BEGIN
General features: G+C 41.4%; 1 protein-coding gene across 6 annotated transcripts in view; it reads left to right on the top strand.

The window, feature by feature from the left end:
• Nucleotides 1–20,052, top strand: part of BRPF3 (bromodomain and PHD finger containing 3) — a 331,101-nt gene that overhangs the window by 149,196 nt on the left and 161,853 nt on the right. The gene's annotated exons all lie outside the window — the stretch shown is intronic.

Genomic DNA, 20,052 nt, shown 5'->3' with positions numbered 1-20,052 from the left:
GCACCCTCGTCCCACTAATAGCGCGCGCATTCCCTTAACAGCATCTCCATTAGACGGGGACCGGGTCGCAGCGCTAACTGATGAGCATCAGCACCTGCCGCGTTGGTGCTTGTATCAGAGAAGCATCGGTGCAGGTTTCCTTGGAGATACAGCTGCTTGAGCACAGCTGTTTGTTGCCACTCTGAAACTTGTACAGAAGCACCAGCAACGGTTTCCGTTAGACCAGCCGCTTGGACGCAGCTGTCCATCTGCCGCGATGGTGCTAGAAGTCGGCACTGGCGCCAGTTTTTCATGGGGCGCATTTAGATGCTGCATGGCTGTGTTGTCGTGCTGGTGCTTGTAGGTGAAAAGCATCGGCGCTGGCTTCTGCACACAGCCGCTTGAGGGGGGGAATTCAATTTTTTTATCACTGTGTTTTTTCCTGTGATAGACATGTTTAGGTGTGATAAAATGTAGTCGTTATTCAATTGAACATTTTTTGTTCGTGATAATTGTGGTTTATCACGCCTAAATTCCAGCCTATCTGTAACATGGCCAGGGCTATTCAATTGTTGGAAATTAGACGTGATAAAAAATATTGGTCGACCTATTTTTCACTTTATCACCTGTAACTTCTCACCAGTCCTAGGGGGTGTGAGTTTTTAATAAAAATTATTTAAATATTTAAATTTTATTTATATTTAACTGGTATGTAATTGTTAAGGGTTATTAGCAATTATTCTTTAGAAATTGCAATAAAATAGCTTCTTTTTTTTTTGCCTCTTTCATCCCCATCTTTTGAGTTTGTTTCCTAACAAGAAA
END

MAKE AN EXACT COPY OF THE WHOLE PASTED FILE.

General features: G+C 41.4%; 1 protein-coding gene across 6 annotated transcripts in view; it reads left to right on the top strand.

The window, feature by feature from the left end:
• Nucleotides 1–20,052, top strand: part of BRPF3 (bromodomain and PHD finger containing 3) — a 331,101-nt gene that overhangs the window by 149,196 nt on the left and 161,853 nt on the right. The gene's annotated exons all lie outside the window — the stretch shown is intronic.

Genomic DNA, 20,052 nt, shown 5'->3' with positions numbered 1-20,052 from the left:
GCACCCTCGTCCCACTAATAGCGCGCGCATTCCCTTAACAGCATCTCCATTAGACGGGGACCGGGTCGCAGCGCTAACTGATGAGCATCAGCACCTGCCGCGTTGGTGCTTGTATCAGAGAAGCATCGGTGCAGGTTTCCTTGGAGATACAGCTGCTTGAGCACAGCTGTTTGTTGCCACTCTGAAACTTGTACAGAAGCACCAGCAACGGTTTCCGTTAGACCAGCCGCTTGGACGCAGCTGTCCATCTGCCGCGATGGTGCTAGAAGTCGGCACTGGCGCCAGTTTTTCATGGGGCGCATTTAGATGCTGCATGGCTGTGTTGTCGTGCTGGTGCTTGTAGGTGAAAAGCATCGGCGCTGGCTTCTGCACACAGCCGCTTGAGGGGGGGAATTCAATTTTTTTATCACTGTGTTTTTTCCTGTGATAGACATGTTTAGGTGTGATAAAATGTAGTCGTTATTCAATTGAACATTTTTTGTTCGTGATAATTGTGGTTTATCACGCCTAAATTCCAGCCTATCTGTAACATGGCCAGGGCTATTCAATTGTTGGAAATTAGACGTGATAAAAAATATTGGTCGACCTATTTTTCACTTTATCACCTGTAACTTCTCACCAGTCCTAGGGGGTGTGAGTTTTTAATAAAAATTATTTAAATATTTAAATTTTATTTATATTTAACTGGTATGTAATTGTTAAGGGTTATTAGCAATTATTCTTTAGAAATTGCAATAAAATAGCTTCTTTTTTTTTTGCCTCTTTCATCCCCATCTTTTGAGTTTGTTTCCTAACAAGAAA